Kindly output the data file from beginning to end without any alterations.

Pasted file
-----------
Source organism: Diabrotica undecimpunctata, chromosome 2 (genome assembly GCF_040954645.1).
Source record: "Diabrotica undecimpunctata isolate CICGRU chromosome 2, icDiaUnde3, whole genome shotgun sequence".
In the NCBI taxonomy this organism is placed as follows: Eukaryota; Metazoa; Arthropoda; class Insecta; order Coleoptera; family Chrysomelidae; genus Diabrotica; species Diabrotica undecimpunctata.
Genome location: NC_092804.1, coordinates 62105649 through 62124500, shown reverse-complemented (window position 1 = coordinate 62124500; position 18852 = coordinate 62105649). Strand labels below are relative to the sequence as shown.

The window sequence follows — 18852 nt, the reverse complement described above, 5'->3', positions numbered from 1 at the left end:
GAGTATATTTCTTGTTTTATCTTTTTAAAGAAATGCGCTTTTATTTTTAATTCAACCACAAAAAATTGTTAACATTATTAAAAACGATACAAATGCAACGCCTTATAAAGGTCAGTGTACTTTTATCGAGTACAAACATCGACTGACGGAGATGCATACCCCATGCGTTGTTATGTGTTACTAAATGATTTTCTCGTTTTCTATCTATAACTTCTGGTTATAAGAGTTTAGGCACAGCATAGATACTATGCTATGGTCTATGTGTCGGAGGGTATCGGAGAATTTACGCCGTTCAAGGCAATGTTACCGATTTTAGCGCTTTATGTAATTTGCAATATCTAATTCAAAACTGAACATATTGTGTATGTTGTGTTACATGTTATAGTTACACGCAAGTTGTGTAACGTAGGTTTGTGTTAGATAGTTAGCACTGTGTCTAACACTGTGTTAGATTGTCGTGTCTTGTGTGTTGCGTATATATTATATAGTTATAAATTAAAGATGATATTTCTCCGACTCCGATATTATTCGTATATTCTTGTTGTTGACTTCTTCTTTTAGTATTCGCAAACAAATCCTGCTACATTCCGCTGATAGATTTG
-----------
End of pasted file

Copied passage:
Source organism: Diabrotica undecimpunctata, chromosome 2 (genome assembly GCF_040954645.1).
Source record: "Diabrotica undecimpunctata isolate CICGRU chromosome 2, icDiaUnde3, whole genome shotgun sequence".
In the NCBI taxonomy this organism is placed as follows: Eukaryota; Metazoa; Arthropoda; class Insecta; order Coleoptera; family Chrysomelidae; genus Diabrotica; species Diabrotica undecimpunctata.
Genome location: NC_092804.1, coordinates 62105649 through 62124500, shown reverse-complemented (window position 1 = coordinate 62124500; position 18852 = coordinate 62105649). Strand labels below are relative to the sequence as shown.

The window sequence follows — 18852 nt, the reverse complement described above, 5'->3', positions numbered from 1 at the left end:
GAGTATATTTCTTGTTTTATCTTTTTAAAGAAATGCGCTTTTATTTTTAATTCAACCACAAAAAATTGTTAACATTATTAAAAACGATACAAATGCAACGCCTTATAAAGGTCAGTGTACTTTTATCGAGTACAAACATCGACTGACGGAGATGCATACCCCATGCGTTGTTATGTGTTACTAAATGATTTTCTCGTTTTCTATCTATAACTTCTGGTTATAAGAGTTTAGGCACAGCATAGATACTATGCTATGGTCTATGTGTCGGAGGGTATCGGAGAATTTACGCCGTTCAAGGCAATGTTACCGATTTTAGCGCTTTATGTAATTTGCAATATCTAATTCAAAACTGAACATATTGTGTATGTTGTGTTACATGTTATAGTTACACGCAAGTTGTGTAACGTAGGTTTGTGTTAGATAGTTAGCACTGTGTCTAACACTGTGTTAGATTGTCGTGTCTTGTGTGTTGCGTATATATTATATAGTTATAAATTAAAGATGATATTTCTCCGACTCCGATATTATTCGTATATTCTTGTTGTTGACTTCTTCTTTTAGTATTCGCAAACAAATCCTGCTACATTCCGCTGATAGATTTG